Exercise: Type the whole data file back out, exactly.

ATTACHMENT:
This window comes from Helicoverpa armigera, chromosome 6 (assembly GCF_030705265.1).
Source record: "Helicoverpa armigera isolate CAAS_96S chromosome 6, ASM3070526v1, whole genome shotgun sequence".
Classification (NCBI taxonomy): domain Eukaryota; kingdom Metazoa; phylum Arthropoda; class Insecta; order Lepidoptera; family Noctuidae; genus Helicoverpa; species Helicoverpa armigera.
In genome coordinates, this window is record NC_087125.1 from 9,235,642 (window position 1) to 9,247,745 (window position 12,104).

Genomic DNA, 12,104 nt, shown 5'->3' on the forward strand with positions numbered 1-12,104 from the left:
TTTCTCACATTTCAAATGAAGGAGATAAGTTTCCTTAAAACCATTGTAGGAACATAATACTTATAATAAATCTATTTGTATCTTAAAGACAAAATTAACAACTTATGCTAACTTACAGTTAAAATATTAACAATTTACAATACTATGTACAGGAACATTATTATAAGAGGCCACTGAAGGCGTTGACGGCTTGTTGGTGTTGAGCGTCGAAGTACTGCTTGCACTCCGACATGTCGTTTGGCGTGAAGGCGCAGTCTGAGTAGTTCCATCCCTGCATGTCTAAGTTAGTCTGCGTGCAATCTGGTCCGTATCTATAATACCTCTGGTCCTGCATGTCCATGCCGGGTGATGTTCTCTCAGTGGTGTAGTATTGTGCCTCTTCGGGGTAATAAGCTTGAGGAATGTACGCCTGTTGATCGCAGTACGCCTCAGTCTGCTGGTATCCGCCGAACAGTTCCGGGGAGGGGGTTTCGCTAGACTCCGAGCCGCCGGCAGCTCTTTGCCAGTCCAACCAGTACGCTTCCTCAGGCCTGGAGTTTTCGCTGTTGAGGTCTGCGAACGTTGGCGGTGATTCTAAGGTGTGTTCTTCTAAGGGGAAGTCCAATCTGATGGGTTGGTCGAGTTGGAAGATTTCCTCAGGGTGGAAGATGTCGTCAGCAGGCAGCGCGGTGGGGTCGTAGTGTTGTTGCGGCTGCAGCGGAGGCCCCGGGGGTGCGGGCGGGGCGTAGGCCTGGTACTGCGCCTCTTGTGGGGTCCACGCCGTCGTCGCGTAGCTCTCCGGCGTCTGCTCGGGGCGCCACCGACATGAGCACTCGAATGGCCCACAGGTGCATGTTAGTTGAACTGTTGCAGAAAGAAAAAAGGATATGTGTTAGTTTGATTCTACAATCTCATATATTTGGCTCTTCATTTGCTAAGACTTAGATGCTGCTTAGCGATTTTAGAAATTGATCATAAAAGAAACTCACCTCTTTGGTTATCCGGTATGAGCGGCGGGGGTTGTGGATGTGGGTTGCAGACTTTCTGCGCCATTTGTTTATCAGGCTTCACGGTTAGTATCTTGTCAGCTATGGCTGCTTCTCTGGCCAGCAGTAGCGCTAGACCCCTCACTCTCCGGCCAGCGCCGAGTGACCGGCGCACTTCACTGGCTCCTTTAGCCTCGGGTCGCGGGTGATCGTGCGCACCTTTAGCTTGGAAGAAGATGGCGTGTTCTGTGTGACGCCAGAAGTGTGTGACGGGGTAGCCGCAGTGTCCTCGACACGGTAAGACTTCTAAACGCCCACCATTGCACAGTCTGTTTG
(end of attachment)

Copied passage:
This window comes from Helicoverpa armigera, chromosome 6 (assembly GCF_030705265.1).
Source record: "Helicoverpa armigera isolate CAAS_96S chromosome 6, ASM3070526v1, whole genome shotgun sequence".
Classification (NCBI taxonomy): domain Eukaryota; kingdom Metazoa; phylum Arthropoda; class Insecta; order Lepidoptera; family Noctuidae; genus Helicoverpa; species Helicoverpa armigera.
In genome coordinates, this window is record NC_087125.1 from 9,235,642 (window position 1) to 9,247,745 (window position 12,104).

Genomic DNA, 12,104 nt, shown 5'->3' on the forward strand with positions numbered 1-12,104 from the left:
TTTCTCACATTTCAAATGAAGGAGATAAGTTTCCTTAAAACCATTGTAGGAACATAATACTTATAATAAATCTATTTGTATCTTAAAGACAAAATTAACAACTTATGCTAACTTACAGTTAAAATATTAACAATTTACAATACTATGTACAGGAACATTATTATAAGAGGCCACTGAAGGCGTTGACGGCTTGTTGGTGTTGAGCGTCGAAGTACTGCTTGCACTCCGACATGTCGTTTGGCGTGAAGGCGCAGTCTGAGTAGTTCCATCCCTGCATGTCTAAGTTAGTCTGCGTGCAATCTGGTCCGTATCTATAATACCTCTGGTCCTGCATGTCCATGCCGGGTGATGTTCTCTCAGTGGTGTAGTATTGTGCCTCTTCGGGGTAATAAGCTTGAGGAATGTACGCCTGTTGATCGCAGTACGCCTCAGTCTGCTGGTATCCGCCGAACAGTTCCGGGGAGGGGGTTTCGCTAGACTCCGAGCCGCCGGCAGCTCTTTGCCAGTCCAACCAGTACGCTTCCTCAGGCCTGGAGTTTTCGCTGTTGAGGTCTGCGAACGTTGGCGGTGATTCTAAGGTGTGTTCTTCTAAGGGGAAGTCCAATCTGATGGGTTGGTCGAGTTGGAAGATTTCCTCAGGGTGGAAGATGTCGTCAGCAGGCAGCGCGGTGGGGTCGTAGTGTTGTTGCGGCTGCAGCGGAGGCCCCGGGGGTGCGGGCGGGGCGTAGGCCTGGTACTGCGCCTCTTGTGGGGTCCACGCCGTCGTCGCGTAGCTCTCCGGCGTCTGCTCGGGGCGCCACCGACATGAGCACTCGAATGGCCCACAGGTGCATGTTAGTTGAACTGTTGCAGAAAGAAAAAAGGATATGTGTTAGTTTGATTCTACAATCTCATATATTTGGCTCTTCATTTGCTAAGACTTAGATGCTGCTTAGCGATTTTAGAAATTGATCATAAAAGAAACTCACCTCTTTGGTTATCCGGTATGAGCGGCGGGGGTTGTGGATGTGGGTTGCAGACTTTCTGCGCCATTTGTTTATCAGGCTTCACGGTTAGTATCTTGTCAGCTATGGCTGCTTCTCTGGCCAGCAGTAGCGCTAGACCCCTCACTCTCCGGCCAGCGCCGAGTGACCGGCGCACTTCACTGGCTCCTTTAGCCTCGGGTCGCGGGTGATCGTGCGCACCTTTAGCTTGGAAGAAGATGGCGTGTTCTGTGTGACGCCAGAAGTGTGTGACGGGGTAGCCGCAGTGTCCTCGACACGGTAAGACTTCTAAACGCCCACCATTGCACAGTCTGTTTG